With the change of the year, two friends and I shared how we felt about our writing lives in 2013, and then set 2014 goals. Not resolutions of the self-improvement variety, but concrete goals requiring the kind of work that sustains, develops, and enriches every aspect of our writing lives. While zipping emails back and forth about our goals, the term “integration” came up. We all strive to integrate, especially since as artists we cannot rely on our art alone to pay the bills, and therefore must coordinate our art with less artful ventures and activities. Plus, we’re interested in lots of things and responsible to lots of people.
This morning, I opened the December issue of the Writer’s Chronicle and found an excellent, thorough interview with activist and writer Diane Lefer conducted by poet Natasha Sajé. Diane mentored me through my important critical thesis semester at Vermont College of Fine Arts, and we remain in touch, so I was keen to read the interview.
Almost immediately, integration comes up. Natasha Sajé: “You’ve spent decades combining social and political activism with writing fiction, nonfiction, and plays. Could you speak to how you achieve a balance between those two kinds of work?” Diane explains that she used to “seesaw” between the two, until she met a Canadian writer who, concerned about exploitation, kept the work she did in a women’s shelter completely separate from her writing. Diane was inspired to follow suit, but later spent time as a witness to the injustice and cruelty faced by international torture victims seeking asylum in the U.S. Her hands-on work with detainees led to playwriting, stories, and a nonfiction book called The Blessing Next to the Wound co-authored with Hector Aristizábal, a Colombian exile. Diane “knocked down the self-imposed wall.” She integrates. It’s one reason I was eager to study with her. Diane’s activism on behalf of torture victims and others who are oppressed informs her writing. And her writing, which often gets her onto platforms with audiences who may be able to enact change for the good, informs her activism. Of the book with Aristizábal, Diane says, “Writing it gave us the opportunities to talk about so many issues we cared about.”
The issues I care about are rooted in education. I believe in the power of literacy. I believe it’s a basic right rather than a privilege. And I believe that all people everywhere deserve to read and write in their native language, to have access to translations of all genres, to express their opinions, and to share themselves through literature. I can hardly call myself an activist. But I am an advocate. And I’ve chosen to teach my students, all of them of all ages over the years, that literacy can and should be used for social justice and the common good. I teach them to tell their stories.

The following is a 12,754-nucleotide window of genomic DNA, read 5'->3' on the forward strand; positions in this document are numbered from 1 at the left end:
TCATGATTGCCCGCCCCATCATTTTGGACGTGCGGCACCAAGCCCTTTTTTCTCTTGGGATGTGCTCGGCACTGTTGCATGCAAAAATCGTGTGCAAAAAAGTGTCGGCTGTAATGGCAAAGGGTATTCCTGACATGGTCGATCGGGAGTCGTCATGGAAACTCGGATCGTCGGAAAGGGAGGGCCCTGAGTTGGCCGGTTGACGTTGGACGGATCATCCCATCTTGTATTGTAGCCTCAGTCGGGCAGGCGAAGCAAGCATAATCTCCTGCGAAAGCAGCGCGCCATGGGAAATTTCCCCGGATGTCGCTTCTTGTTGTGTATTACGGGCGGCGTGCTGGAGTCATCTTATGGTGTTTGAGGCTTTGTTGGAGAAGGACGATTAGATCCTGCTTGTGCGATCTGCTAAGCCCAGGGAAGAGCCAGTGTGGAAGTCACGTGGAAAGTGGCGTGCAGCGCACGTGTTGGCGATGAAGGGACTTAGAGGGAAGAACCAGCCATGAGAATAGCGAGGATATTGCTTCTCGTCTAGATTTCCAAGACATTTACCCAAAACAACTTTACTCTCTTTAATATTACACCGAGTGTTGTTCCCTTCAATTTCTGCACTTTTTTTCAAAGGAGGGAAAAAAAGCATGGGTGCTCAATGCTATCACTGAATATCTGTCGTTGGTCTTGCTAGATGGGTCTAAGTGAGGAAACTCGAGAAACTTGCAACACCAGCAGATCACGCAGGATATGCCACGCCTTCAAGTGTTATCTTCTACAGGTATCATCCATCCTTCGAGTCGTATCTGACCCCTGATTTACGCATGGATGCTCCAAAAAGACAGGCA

Since I primarily write nonfiction, I’ve wondered if I should erect my own firewall between my work as a literacy instructor and my writing. But no matter how much I wonder it, I still spill the stories I witness. When a student used the term “Indian” in my classroom without a sense of its history, I was compelled to write about it. When a father nearly missed an important school event for his kid due to his big-bank job just as the stock market was crashing around us and our “family values,” I was compelled to write about it. When teacher candidates used strict boundaries in writing projects to release their students’ inhibitions and achieve an atmosphere of vulnerability and trust, I was compelled to write about it. All that I witness in the classroom accompanies my writing. And all that I write comes into the classroom with me.
Like most of us, I’ve read many opinion pieces that deal with writing about real people and events. Consider the purpose: to find closure? to purge? to satisfy? to enact revenge? to entertain? Consider the tone: exhibitionist? exploitative? emotional? Consider all the ways to conceal the truth while revealing the truth, from simply changing names and details to leaving out crucial aspects of who, what, and why. Spice things up or water them down. Or just don’t write.
I don’t presume to have an answer to the question: should we keep our non-writing work out of our writing? Considering how many writers, bloggers, and critics keep asking, there is no answer. I choose to integrate. And Diane, still mentoring me through the pages of this interview, offers a wonderful bit that helps me find peace with my inevitable storytelling: “Truth doesn’t seem to matter unless it’s connected to powerful emotions. So I do believe in art, that as artists, we can at least some of the time make that connection for people, between the head and the heart.” No revenge or exploitation. Just connection. I have seen something, and I would like to tell it to you, and the reason is, I think things in this world can be better.
Integration is a key part of my hopes for 2014. I will integrate my professional life with my personal life with my writing life until the lines are so blurred I can only call it my life and get on with living it.
Visiting with Diane in L.A.
I love this meditation, Suzanne. I’ve been thinking about integration a lot, too, as you know, and inevitably that thinking led me to wonder at some of the stories I have chosen to share and some I will hold close and silent. As you say, it’s a question we will all keep asking–which to share, which to keep to ourselves–because the context forever shifts. But I like very much what you said here: “No revenge or exploitation. Just connection.” YES.